The other slightly negative thing about eating here is that I was peckish again pretty quickly after getting home. While I didn’t exactly stuff myself, I didn’t hold back, either. I just ate until I was satisfied. Still, it was easily folved with a before-bed snack and is something I’ll just have to remember for next time, should I ever go here, or somewhere similar, again.

~-*-~

Three things I very much love at the moment:

  • The first movement of Elgar’s cello concerto, which can be watched here, as performed by Jacqueline Du PrĂ©.
  • Somewhat related, YouTube, with it’s Alfred J. Kwak opening and closing credits from many different countries and the possibility to favourite videos and make playlists.
  • GNUCash. I now believe I may have had some overly harsh thoughts about accountants in the past. No longer.
  • Books and bagels November 30, 2007

    Posted by tuimeltje in dinner, eating out, snack.
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    Yesterday I didn’t do any proper cooking because I went to Amsterdam straight out of uni to go to the book festival. It’ll be in Rotterdam in two months, but I’m a bit impatient with things like that.
    Because I’d not bothered to get any bread the day before I had little to eat in the evening. Which is why I was eating rye bread for lunch today (yum!).
    It wasn’t really a problem, since I could easily get me some food on the way.
    First I stopped by Eendrachtsplein for my weekly bag of oliebollen. Most places put milk in theirs, but these people don’t so I frequently pay them a visit in November and December.

    oliebollen
    Oliebollen

    Then, because I had to switch trains in Leiden, I stopped by Shakies (Dutch site) for a nice shake and maybe something to eat. For some reason they no longer sell the samosa (haven’t been able to get my hands on one in a while, though it’s still listed on their site), but they have added a vegan bagel topping. And quite a tasty one, as well.
    It’s an artichoke tapenade with a bit of rucola.
    Unfortunately only the white bagels are vegan, though the girl behind the counter very kindly and very correctly assumed I’d prefer a whole-meal one.

    Bagel

    Of course, I did also get their one vegan shake. Though I wouldn’t mind a bit of variety (they could maybe bring back that cherry shake they had for a few months), the berry shake is most tasty and I don’t end up on a station with a Shakies all that often anyway so I won’t get bored with it.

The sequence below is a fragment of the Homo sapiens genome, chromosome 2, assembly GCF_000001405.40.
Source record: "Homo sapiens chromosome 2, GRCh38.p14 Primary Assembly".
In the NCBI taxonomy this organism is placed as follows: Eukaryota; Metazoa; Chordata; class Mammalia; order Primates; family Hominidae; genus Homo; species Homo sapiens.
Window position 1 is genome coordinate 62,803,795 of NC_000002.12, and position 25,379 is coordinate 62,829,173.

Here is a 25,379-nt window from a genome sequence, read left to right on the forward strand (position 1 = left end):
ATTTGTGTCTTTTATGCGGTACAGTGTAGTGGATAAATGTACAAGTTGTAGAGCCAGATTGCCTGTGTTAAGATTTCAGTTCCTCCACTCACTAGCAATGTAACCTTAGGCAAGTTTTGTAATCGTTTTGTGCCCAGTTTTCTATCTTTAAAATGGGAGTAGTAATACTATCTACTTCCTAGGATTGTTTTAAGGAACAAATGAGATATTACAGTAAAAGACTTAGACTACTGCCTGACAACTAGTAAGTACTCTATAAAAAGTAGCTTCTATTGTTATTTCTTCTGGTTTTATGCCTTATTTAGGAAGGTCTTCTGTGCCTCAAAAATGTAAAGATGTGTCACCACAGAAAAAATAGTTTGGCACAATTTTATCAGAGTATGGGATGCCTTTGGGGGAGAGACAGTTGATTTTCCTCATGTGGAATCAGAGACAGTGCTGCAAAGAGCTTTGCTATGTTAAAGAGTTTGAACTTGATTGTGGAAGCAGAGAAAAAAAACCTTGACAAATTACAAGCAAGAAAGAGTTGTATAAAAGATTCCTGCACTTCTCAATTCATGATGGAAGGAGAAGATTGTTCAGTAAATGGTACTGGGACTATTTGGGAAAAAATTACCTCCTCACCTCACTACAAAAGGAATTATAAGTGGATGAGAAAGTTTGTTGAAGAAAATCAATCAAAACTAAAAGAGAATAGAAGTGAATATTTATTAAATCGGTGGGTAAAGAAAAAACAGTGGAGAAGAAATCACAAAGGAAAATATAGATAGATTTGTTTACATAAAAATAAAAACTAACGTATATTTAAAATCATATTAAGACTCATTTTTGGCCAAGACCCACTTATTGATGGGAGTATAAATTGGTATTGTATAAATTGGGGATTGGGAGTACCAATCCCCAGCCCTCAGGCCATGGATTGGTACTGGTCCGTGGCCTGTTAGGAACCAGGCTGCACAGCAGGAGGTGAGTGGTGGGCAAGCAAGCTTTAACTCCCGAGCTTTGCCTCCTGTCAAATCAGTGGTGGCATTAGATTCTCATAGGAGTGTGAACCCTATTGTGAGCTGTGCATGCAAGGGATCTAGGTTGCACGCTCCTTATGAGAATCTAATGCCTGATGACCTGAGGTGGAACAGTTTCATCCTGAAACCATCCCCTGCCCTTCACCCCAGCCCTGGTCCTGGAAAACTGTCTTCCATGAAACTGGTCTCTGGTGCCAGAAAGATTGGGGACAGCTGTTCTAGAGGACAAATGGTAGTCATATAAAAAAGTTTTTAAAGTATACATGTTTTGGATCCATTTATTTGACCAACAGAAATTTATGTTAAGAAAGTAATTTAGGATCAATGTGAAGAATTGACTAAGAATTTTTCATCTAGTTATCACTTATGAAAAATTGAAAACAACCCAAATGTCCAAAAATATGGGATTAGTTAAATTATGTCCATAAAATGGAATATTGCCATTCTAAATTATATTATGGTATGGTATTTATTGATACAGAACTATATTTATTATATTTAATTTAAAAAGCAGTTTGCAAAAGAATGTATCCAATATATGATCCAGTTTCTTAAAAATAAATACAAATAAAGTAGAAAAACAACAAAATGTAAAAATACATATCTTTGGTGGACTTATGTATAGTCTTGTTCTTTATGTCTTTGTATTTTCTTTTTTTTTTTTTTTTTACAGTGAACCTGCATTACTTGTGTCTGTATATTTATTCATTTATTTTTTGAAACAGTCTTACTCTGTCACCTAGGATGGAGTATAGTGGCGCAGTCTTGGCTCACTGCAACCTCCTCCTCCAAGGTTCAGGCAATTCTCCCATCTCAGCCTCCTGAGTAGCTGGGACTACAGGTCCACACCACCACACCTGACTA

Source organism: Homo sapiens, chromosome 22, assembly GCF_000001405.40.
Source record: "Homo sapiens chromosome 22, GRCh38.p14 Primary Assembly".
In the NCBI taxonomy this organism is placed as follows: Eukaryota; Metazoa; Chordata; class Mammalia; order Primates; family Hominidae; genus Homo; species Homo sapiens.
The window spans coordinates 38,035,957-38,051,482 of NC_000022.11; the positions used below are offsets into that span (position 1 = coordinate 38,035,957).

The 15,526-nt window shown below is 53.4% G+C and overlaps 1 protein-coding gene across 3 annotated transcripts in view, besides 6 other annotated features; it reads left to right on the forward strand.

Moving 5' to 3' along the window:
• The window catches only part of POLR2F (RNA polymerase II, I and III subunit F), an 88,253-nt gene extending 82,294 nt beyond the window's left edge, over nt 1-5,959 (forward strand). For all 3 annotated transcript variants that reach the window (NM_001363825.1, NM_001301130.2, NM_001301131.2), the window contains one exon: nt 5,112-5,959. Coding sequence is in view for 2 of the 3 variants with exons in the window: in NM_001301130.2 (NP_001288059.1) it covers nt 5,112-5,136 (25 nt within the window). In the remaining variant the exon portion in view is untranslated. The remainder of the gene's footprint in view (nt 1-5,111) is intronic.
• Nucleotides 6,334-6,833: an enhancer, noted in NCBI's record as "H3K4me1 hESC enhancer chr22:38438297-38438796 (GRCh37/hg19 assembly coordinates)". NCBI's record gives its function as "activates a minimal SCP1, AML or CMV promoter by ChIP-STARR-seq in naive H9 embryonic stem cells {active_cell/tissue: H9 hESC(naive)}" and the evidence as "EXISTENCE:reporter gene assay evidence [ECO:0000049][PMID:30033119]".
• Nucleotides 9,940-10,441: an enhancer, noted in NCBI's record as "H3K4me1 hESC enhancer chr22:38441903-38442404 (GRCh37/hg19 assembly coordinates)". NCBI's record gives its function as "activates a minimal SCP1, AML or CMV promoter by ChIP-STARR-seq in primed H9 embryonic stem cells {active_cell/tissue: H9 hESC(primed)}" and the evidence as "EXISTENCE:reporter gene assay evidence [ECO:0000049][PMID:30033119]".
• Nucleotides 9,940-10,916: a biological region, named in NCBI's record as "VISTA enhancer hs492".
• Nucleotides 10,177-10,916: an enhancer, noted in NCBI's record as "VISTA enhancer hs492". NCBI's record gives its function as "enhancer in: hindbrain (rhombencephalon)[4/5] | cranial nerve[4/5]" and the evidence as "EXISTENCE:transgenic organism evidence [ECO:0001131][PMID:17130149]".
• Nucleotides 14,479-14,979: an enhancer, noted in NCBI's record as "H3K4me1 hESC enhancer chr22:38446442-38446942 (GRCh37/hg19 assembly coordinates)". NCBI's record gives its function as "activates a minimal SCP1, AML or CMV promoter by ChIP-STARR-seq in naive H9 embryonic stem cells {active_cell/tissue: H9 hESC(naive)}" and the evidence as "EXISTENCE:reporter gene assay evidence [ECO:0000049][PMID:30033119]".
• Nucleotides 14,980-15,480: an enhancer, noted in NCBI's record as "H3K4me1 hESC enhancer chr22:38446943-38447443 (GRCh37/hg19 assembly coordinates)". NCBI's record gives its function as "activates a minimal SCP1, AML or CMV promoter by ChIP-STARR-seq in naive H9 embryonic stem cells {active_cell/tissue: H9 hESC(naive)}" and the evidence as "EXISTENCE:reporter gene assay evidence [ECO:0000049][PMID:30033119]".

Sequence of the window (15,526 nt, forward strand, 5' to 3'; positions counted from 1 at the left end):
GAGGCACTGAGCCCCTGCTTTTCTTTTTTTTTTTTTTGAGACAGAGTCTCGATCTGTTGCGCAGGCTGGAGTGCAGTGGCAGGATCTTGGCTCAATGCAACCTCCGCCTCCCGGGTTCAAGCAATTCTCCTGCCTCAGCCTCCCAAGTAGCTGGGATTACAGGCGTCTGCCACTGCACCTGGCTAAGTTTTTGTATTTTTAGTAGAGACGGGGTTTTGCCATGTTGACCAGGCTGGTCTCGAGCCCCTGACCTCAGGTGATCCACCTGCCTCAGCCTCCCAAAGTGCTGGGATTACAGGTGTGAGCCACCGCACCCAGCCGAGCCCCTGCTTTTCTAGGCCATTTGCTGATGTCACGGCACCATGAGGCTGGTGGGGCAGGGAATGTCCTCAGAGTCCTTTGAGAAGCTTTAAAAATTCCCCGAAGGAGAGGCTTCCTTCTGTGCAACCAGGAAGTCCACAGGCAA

shake

    The Shakies food was much more satisfying than the oliebollen. Probably a good bit healthier as well.

    The book festival itself was, as always, a lot of fun. I didn’t find that many interesting veggie cookbooks, though. Initially I really liked a book about healthy Jewish food, but when I went through my pile of maybe-books to figure out what my final selection would be, I realised it was far from vegan so I put in on the return table. Because I didn’t want to go home without a veggie cookbook, I gave Rose Elliot’s Veggie Chic another chance. I’d put it on the return table because it was a vegetarian rather than a vegan cookbook and I’m generally not into chic anything. I’d assumed chic food would be mostly elaborate nouveau cuisine-like dishes which require expensive ingredients and obscure utensils, take ages to prepare, and aren’t quite as filling as a decent meal should be.

    However, upon further inspection Rose Elliot’s idea of chic food is slightly different from what I’d expected.
    Though a few of the ingredients might be a little on the pricey side and found in specialty shops, most are basic, easy-to-find fruits, vegetables, and seasonings. She also seems to think food should be fun and easy to prepare so you can get on with enjoying the eating and social bits of the evening. Most of the recipes are simple dishes requiring only a handful (or two) of basic ingredients, and have this little twist that makes them just that bit different from what you’d usually eat.
    And while it’s a vegetarian cookbook, a good many recipes are vegan (and labelled as such) and she provides information to help you veganise most of the rest. Usually only one or two of the ingredients are non-vegan anyway, and for most are decent substitutions.

    Though I’ve yet to make anything from it (and, given my record with cookbooks, there’s a decent chance I never will), I had a lot of fun going through that book and seeing how easily one could make a fancy-looking dish which would impress others.